And the timing sure is interesting. Over the weekend, pollster Frank Graves of EKOS teased part of an upcoming report on attitudes to immigration in Canada. I say teased because he hasn’t released a full report yet—that’s apparently coming in the days ahead. But what he did reveal is that, for the first time in the 25 years EKOS has been asking, more Canadians now say that there’s too much non-white immigration than say the current mix is “just right” or that we need more non-whites. This is is particularly true among self-identified Conservative voters, but the NDP and Greens also have surprisingly large blocs saying there’s too many non-whites coming to Canada. (What an interesting conundrum for Jagmeet Singh, Canada’s only non-white federal leader.) Only self-identified Liberal voters resoundingly rejected that suggestion.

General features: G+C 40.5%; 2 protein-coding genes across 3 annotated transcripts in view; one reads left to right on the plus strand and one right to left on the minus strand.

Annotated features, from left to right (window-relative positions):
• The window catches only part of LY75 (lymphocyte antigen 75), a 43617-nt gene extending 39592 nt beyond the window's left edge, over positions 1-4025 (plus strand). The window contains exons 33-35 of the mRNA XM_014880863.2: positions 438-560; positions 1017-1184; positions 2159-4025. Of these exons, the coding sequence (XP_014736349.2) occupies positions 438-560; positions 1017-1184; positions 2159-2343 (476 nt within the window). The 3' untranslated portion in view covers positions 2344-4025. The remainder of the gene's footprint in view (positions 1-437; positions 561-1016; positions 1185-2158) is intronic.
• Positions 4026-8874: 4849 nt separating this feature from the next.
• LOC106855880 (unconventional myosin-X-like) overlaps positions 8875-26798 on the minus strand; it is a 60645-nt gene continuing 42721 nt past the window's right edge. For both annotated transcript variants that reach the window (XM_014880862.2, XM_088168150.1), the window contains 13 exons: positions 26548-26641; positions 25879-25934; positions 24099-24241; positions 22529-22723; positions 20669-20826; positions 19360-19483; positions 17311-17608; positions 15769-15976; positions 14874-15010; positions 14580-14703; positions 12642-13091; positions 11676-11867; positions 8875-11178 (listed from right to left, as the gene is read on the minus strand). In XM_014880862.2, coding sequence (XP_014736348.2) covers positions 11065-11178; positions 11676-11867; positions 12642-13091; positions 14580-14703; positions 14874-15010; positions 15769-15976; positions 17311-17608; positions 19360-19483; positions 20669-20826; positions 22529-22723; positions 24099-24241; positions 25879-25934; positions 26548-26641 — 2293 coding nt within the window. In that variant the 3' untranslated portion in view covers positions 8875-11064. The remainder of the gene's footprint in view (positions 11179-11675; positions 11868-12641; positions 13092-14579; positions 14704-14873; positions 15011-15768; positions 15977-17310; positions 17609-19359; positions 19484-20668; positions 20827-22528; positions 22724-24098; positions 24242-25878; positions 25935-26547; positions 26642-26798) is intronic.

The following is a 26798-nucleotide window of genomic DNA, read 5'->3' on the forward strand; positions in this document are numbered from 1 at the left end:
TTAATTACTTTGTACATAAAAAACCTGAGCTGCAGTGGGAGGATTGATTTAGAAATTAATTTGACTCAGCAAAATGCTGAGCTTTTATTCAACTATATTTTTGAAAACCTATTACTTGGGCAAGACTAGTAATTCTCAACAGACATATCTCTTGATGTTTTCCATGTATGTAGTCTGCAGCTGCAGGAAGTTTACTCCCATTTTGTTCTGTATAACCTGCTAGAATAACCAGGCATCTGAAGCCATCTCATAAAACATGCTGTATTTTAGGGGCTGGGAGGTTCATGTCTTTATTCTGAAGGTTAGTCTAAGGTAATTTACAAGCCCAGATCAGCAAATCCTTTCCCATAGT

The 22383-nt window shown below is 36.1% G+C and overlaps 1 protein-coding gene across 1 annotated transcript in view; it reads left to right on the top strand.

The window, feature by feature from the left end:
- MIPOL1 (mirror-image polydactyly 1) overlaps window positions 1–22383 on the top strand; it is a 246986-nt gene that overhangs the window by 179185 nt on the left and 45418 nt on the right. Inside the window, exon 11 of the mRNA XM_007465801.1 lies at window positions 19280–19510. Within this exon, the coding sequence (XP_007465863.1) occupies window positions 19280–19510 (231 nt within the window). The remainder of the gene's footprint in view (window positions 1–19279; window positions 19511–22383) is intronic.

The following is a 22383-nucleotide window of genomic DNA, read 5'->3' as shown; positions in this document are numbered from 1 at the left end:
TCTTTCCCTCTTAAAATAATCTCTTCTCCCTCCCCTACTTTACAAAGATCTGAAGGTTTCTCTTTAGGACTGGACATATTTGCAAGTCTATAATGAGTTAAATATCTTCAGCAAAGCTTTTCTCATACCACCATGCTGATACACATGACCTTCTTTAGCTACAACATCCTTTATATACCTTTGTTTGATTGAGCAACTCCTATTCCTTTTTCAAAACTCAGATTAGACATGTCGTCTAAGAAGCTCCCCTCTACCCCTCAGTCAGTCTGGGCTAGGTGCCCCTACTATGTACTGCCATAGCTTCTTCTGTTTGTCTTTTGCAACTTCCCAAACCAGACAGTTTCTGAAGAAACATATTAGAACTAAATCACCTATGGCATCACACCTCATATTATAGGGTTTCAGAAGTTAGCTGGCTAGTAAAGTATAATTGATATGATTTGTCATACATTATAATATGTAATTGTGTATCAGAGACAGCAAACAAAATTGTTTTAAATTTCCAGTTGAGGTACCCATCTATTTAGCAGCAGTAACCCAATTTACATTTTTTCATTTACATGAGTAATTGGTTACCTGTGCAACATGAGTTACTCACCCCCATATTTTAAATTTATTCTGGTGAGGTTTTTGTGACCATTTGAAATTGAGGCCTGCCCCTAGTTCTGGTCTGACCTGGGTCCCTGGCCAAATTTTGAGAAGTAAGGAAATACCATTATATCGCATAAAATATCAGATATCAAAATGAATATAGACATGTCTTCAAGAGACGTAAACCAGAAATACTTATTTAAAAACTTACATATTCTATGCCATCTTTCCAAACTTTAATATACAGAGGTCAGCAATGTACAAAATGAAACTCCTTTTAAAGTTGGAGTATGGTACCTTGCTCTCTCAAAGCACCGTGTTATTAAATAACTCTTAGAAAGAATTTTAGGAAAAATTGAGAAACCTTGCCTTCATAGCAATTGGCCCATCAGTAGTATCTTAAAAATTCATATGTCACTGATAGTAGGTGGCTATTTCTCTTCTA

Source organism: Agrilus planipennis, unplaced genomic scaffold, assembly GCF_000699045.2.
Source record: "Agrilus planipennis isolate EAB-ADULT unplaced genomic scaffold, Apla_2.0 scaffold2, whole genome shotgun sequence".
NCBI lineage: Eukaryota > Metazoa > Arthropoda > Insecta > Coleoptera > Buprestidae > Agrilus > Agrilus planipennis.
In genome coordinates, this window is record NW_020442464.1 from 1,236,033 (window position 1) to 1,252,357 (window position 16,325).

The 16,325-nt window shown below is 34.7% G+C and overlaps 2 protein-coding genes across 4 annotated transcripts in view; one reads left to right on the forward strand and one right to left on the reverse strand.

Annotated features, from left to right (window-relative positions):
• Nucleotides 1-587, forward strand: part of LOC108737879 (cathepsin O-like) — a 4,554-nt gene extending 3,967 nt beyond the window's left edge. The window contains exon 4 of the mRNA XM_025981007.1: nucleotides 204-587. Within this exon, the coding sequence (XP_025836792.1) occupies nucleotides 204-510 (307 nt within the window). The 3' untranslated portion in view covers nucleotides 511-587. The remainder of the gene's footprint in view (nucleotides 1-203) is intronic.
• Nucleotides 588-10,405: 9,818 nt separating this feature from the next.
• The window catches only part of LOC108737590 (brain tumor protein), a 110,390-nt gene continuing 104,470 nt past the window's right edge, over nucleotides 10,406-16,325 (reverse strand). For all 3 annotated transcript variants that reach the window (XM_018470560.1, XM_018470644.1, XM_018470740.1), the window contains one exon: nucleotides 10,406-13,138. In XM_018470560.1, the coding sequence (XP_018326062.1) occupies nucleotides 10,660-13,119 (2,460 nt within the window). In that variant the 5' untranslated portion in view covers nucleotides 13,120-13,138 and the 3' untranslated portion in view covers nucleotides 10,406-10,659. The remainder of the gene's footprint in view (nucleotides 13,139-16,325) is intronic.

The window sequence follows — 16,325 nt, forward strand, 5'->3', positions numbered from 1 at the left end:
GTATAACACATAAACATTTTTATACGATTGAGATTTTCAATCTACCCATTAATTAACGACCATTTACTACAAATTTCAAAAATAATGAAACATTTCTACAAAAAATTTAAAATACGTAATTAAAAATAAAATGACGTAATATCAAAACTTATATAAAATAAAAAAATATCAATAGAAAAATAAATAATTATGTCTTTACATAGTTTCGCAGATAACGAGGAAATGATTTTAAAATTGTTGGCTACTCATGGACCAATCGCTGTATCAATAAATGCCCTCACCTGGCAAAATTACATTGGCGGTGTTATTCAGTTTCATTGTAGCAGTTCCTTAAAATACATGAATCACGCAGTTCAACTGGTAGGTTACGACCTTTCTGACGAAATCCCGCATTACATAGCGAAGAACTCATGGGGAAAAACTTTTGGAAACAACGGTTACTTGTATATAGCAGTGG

I’m hesitant to start advancing any broad arguments until we see the full EKOS report. But I did note something else Graves tweeted over the weekend. In response to a question about how this shift in voter opinion is translating politically, Graves replied, “The Liberals have seen significant losses to the Conservatives on those who are less comfortable with visible minority immigration. It is now a critical sorting variable shifting voters.”


The irregular migration of asylum seekers into Canada has been happening for years now. There were just over 18,000 claims in 2017, and over 20,000 last year. Roughly 4,400 have been granted asylum; not-quite 4,000 rejected. More than 30,000 are waiting for a determination—a wait that might take years due to massive review backlogs.